A study of how University of Washington graduate students integrated an Amazon Kindle DX into their course reading provides the first long-term investigation of e-readers in higher education. While some of the study’s findings were expected – students want improved support for taking notes, checking references and viewing figures – the authors also found that allowing people to switch between reading styles, and providing the reader with physical cues, are two challenges that e-readers will need to address in cracking the college market.
The UW last year was one of seven U.S. universities that participated in a pilot study of the Kindle DX, a larger version of the popular e-reader. UW researchers who study technology looked at how students involved in the pilot project did their academic reading.
“There is no e-reader that supports what we found these students doing,” said first author Alex Thayer, a UW doctoral student in Human Centered Design and Engineering. “It remains to be seen how to design one. It’s a great space to get into, there’s a lot of opportunity.”
Thayer will present the findings next week in Vancouver, B.C. at the Association for Computing Machinery’s Conference on Human Factors in Computing Systems, where the study received an honorable mention for best paper.
“Most e-readers were designed for leisure reading – think romance novels on the beach,” said co-author Charlotte Lee, a UW assistant professor of Human Centered Design and Engineering. “We found that reading is just a small part of what students are doing. And when we realize how dynamic and complicated a process this is, it kind of redefines what it means to design an e-reader.”
Some of the other schools participating in the pilot project conducted shorter studies, generally looking at the e-reader’s potential benefits and drawbacks for course use. The UW study looked more broadly at how students did their academic reading, following both those who incorporated the e-reader into their routines and those who did not.
“We were not trying to evaluate the device, per se, but wanted to think long term, really looking to the future of e-readers, what are students trying to do, how can we support that,” Lee said.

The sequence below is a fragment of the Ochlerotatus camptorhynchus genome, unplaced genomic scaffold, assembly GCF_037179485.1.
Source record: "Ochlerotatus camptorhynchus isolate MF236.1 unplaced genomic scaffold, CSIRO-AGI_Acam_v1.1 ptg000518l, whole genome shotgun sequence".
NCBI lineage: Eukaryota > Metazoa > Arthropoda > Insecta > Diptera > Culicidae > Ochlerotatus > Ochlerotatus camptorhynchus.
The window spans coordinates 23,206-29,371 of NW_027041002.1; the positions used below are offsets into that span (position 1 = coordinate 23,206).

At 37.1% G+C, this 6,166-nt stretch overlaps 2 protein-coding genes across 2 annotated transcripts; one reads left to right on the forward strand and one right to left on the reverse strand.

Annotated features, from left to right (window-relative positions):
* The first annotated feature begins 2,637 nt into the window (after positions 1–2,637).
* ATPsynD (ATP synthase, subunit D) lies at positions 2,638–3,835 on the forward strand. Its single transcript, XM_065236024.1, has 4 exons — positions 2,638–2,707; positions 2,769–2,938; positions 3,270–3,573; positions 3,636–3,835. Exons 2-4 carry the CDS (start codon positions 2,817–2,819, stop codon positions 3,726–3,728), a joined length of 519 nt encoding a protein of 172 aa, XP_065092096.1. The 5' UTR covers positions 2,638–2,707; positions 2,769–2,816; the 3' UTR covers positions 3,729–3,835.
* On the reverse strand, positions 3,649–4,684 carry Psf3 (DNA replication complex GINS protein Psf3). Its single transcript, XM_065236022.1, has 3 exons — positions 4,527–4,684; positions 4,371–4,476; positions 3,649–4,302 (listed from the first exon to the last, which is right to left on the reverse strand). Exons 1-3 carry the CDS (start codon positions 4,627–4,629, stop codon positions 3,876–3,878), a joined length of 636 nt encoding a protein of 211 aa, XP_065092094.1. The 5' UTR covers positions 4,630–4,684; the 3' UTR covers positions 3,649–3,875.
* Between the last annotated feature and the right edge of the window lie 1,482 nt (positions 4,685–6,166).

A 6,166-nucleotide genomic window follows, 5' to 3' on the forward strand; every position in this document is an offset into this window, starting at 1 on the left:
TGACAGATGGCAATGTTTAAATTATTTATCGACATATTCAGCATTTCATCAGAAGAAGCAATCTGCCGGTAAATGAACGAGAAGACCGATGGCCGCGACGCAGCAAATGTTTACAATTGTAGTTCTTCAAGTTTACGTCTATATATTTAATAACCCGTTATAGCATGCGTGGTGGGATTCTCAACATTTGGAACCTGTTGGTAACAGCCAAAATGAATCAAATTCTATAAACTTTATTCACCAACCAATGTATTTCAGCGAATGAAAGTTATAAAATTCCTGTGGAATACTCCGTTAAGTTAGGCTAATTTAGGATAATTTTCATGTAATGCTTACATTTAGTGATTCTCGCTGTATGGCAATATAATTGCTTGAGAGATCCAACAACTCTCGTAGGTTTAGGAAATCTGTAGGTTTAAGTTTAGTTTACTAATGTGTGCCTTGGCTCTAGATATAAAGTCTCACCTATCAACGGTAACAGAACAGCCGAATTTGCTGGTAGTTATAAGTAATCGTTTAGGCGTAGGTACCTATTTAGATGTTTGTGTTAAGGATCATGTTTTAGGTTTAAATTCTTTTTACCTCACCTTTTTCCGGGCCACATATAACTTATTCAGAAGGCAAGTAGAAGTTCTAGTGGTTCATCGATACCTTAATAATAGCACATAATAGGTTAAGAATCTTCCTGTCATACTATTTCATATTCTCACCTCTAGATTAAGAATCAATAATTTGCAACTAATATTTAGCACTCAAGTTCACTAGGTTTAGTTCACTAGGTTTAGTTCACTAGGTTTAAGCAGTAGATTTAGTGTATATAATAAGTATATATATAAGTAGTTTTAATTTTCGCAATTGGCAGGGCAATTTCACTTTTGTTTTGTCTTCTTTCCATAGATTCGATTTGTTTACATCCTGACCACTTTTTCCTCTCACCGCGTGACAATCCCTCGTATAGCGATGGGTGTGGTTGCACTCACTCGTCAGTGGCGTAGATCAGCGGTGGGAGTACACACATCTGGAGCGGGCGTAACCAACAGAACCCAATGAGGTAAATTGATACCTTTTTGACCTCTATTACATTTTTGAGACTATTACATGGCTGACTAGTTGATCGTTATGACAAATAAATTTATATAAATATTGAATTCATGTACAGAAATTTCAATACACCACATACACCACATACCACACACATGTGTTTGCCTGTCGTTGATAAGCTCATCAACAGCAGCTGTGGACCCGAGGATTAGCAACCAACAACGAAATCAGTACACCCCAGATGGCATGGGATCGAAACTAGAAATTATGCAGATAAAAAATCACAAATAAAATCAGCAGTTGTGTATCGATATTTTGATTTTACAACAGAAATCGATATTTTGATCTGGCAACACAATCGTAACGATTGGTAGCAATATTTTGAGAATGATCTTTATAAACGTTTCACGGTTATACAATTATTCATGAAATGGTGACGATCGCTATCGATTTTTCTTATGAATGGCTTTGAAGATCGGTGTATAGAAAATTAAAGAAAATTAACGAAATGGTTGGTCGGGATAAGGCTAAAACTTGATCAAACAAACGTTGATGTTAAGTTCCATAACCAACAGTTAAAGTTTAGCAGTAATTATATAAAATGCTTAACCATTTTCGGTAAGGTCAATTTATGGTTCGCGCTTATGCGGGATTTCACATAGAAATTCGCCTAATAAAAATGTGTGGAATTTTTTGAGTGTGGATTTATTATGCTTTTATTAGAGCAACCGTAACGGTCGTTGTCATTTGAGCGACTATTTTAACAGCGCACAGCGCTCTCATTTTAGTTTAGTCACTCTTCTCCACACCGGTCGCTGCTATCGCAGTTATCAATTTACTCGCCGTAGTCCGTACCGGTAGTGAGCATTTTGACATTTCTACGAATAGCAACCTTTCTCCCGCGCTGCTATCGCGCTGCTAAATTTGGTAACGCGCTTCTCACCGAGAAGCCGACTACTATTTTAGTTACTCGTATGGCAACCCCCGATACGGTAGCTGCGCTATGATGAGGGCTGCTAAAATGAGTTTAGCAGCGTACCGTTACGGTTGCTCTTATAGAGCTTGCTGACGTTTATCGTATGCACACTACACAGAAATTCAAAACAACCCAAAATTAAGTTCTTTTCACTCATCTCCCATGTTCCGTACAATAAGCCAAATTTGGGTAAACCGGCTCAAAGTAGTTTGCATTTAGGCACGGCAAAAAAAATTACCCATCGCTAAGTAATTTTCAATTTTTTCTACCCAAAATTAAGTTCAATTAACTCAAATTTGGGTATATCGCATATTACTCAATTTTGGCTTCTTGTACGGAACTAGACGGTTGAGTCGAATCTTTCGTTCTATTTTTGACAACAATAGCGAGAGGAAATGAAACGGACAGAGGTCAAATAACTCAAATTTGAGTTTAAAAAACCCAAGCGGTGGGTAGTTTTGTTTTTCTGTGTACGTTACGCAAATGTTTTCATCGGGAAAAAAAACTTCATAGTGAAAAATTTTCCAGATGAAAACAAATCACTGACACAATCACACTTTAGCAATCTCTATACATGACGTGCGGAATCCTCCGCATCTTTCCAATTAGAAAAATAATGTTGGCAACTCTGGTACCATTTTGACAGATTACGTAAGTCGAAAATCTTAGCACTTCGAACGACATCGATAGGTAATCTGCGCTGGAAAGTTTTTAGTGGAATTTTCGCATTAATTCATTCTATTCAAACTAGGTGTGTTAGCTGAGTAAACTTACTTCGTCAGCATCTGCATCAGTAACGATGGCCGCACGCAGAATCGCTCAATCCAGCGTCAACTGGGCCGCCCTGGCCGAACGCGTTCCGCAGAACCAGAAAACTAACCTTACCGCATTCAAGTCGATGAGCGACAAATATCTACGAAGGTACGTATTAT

The researchers interviewed 39 first-year graduate students in the UW’s Department of Computer Science & Engineering, 7 women and 32 men, ranging from 21 to 53 years old.
By spring quarter of 2010, seven months into the study, less than 40 percent of the students were regularly doing their academic reading on the Kindle DX. Reasons included the device’s lack of support for taking notes and difficulty in looking up references. (Amazon Corp., which makes the Kindle DX, has since improved some of these features.)
UW researchers continued to interview all the students over the nine-month period to find out more about their reading habits, with or without the e-reader. They found:
Students did most of the reading in fixed locations: 47 percent of reading was at home, 25 percent at school, 17 percent on a bus and 11 percent in a coffee shop or office.
The Kindle DX was more likely to replace students’ paper-based reading than their computer-based reading.
Of the students who continued to use the device, some read near a computer so they could look up references or do other tasks that were easier to do on a computer. Others tucked a sheet of paper into the case so they could write notes.
With paper, three quarters of students marked up texts as they read. This included highlighting key passages, underlining, drawing pictures and writing notes in margins.
A drawback of the Kindle DX was the difficulty of switching between reading techniques, such as skimming an article’s illustrations or references just before reading the complete text. Students frequently made such switches as they read course material.
The digital text also disrupted a technique called cognitive mapping, in which readers used physical cues such as the location on the page and the position in the book to go back and find a section of text or even to help retain and recall the information they had read.
Lee predicts that over time software will help address some of these issues. She even envisions niche software that could support reading styles specific to certain disciplines.
“You can imagine that a historian going through illuminated texts is going to have very different navigation needs than someone who is comparing algorithms,” Lee said.
It’s likely that desktop computers, laptops, tablet computers and yes, even paper, will play a role in academic reading’s future. But the authors say e-readers will also find their place. Thayer imagines the situation will be similar to today’s music industry, where mp3s, CDs and LPs all coexist in music-lovers’ listening habits.
“E-readers are not where they need to be in order to support academic reading,” Lee concludes. But asked when e-readers will reach that point, she predicts: “It’s going to be sooner than we think.”